Read Plutarch; Think Well, Live Well.

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If I could encourage anyone to do anything that might lift their minds from debase thinking (and their eyes from small black mirrors), it would be this: read Plutarch.

Of course, the Bible comes first, as it should. But Plutarch reigns (after).


Because through reading Plutarch you will learn how to live well, and to think well.

Plutarch Lives is considered one of the most important and influential works of all the classics.

Plutarch’s Lives was the foundation of much of Shakespeare’s works, the bedrock of American political thought as evidenced in the writings and speeches of Samuel Adams, Alexander Hamilton, James Madison, and Thomas Jefferson (and that’s the short list).

Plutarch’s Lives was written for the purpose of instruction, the inculcation of the highest virtues of the ancient world, including wisdom, courage, and duty. He accomplished this through the juxtaposition of prominent Roman and Greek personalities, people who embodied the essential elements of true honor, and in great measure.

As a pastor or scholar who chooses to read Plutarch with intent, you commit to entering the stream of consciousness that permeated the Thomists, the Reformers, the Enlightenment thinkers, and beyond.

Perhaps, in the midst of a contemporary educational system that has lost touch with the classics, your personal reading of Plutarch will generate new ideas in your own thinking, ushering you into the company of the great minds who came before and inviting you to live life well along with them.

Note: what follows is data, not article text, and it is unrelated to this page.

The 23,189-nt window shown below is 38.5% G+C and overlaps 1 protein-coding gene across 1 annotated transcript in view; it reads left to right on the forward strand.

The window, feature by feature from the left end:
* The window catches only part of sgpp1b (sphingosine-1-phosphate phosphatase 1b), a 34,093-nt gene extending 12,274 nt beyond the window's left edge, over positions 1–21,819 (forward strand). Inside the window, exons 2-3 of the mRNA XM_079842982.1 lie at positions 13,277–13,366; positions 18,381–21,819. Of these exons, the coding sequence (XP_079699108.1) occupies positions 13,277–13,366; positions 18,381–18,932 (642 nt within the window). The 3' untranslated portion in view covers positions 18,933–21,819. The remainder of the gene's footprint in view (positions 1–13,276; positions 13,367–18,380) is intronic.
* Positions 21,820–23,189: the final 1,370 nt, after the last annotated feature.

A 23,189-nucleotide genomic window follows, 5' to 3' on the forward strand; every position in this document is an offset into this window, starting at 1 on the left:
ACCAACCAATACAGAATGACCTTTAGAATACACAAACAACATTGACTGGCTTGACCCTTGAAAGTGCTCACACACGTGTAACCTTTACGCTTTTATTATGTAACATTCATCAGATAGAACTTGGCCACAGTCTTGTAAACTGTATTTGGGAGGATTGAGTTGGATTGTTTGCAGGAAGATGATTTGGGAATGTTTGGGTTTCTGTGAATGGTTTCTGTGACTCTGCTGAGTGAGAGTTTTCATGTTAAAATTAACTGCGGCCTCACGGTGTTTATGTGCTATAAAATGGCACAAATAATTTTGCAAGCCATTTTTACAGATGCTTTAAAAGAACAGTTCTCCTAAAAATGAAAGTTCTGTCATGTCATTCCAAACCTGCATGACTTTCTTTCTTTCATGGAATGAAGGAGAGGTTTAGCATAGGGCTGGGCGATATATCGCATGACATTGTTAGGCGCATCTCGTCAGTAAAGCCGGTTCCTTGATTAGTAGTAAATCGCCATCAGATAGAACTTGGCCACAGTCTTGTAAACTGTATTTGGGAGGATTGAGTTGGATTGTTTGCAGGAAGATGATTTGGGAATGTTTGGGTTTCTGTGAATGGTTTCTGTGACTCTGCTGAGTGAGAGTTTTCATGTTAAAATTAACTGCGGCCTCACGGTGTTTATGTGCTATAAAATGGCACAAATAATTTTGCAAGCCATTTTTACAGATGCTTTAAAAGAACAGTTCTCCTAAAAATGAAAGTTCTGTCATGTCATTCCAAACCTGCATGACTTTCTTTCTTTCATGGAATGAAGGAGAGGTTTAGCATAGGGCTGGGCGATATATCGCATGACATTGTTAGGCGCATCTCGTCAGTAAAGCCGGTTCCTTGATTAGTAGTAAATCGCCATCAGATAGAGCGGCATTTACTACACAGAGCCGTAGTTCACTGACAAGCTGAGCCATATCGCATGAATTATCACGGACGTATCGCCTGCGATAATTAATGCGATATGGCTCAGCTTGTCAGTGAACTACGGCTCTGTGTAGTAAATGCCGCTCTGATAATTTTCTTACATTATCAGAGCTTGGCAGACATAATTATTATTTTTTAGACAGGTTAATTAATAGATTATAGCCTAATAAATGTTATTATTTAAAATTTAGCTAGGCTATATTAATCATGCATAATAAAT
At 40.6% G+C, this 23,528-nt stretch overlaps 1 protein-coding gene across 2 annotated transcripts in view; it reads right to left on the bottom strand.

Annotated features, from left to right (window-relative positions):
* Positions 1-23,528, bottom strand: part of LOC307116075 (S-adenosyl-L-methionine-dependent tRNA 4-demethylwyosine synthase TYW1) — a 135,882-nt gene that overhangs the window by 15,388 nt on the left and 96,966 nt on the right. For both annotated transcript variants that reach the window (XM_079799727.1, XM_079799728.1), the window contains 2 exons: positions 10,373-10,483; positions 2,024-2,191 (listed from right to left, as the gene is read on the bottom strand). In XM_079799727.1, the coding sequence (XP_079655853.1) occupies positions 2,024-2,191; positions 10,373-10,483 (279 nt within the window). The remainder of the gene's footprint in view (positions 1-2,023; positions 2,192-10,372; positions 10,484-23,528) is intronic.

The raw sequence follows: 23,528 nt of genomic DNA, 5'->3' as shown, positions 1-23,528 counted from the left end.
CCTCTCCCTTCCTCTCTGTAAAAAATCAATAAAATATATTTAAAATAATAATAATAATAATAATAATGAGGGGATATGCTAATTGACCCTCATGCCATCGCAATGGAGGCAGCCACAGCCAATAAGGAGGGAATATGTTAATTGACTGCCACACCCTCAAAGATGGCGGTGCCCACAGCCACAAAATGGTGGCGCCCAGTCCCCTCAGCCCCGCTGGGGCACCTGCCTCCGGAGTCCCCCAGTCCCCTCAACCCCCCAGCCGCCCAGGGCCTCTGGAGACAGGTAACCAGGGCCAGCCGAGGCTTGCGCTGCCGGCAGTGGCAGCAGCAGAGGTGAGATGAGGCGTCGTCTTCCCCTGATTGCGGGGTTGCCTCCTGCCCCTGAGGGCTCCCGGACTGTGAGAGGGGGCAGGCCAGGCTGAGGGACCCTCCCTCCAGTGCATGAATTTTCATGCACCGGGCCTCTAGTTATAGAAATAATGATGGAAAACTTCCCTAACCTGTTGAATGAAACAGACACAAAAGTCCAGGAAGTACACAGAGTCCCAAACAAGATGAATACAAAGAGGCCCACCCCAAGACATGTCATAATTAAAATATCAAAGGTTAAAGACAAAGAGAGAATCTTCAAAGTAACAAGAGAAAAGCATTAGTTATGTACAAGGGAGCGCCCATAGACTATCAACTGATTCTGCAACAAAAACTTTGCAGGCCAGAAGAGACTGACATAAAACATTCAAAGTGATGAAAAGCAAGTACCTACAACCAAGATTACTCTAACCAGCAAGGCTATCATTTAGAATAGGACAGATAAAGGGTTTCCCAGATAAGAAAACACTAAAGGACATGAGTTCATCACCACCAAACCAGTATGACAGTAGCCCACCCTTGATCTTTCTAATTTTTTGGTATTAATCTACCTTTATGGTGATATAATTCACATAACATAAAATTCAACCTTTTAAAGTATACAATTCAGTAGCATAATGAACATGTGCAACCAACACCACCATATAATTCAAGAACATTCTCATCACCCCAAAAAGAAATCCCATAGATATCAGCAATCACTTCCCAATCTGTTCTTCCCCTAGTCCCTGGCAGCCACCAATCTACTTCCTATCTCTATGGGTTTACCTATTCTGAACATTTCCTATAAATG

That alone is worth the price of admission.

Plutarch’s Lives is now available through Community Pricing for the exceptionally low price of $30.00 (the print copies alone will run you $264.00!)

Take advantage of this special offer, and simultaneously contribute to the publication of one of the greatest known works of antiquity.

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Written by
Tavis Bohlinger

Dr. Tavis Bohlinger is Editor-in-Chief of the Logos Academic Blog and Creative Director at Reformation Heritage Books. He holds a PhD from Durham University and writes across multiple genres, including academia, poetry, and screenwriting. He lives in Grand Rapids with his wife and three children.

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  • Charlotte Mason, an educational reformer in England in the early 1900s included reading Plutarch’s Lives starting around 6th grade for all students. There is a large, and ever growing, group of homeschoolers that ascribe to her methods of teaching and include Plutarch around that same time. There are some great study guides available written by Anne White I believe, that help with that purpose.

Written by Tavis Bohlinger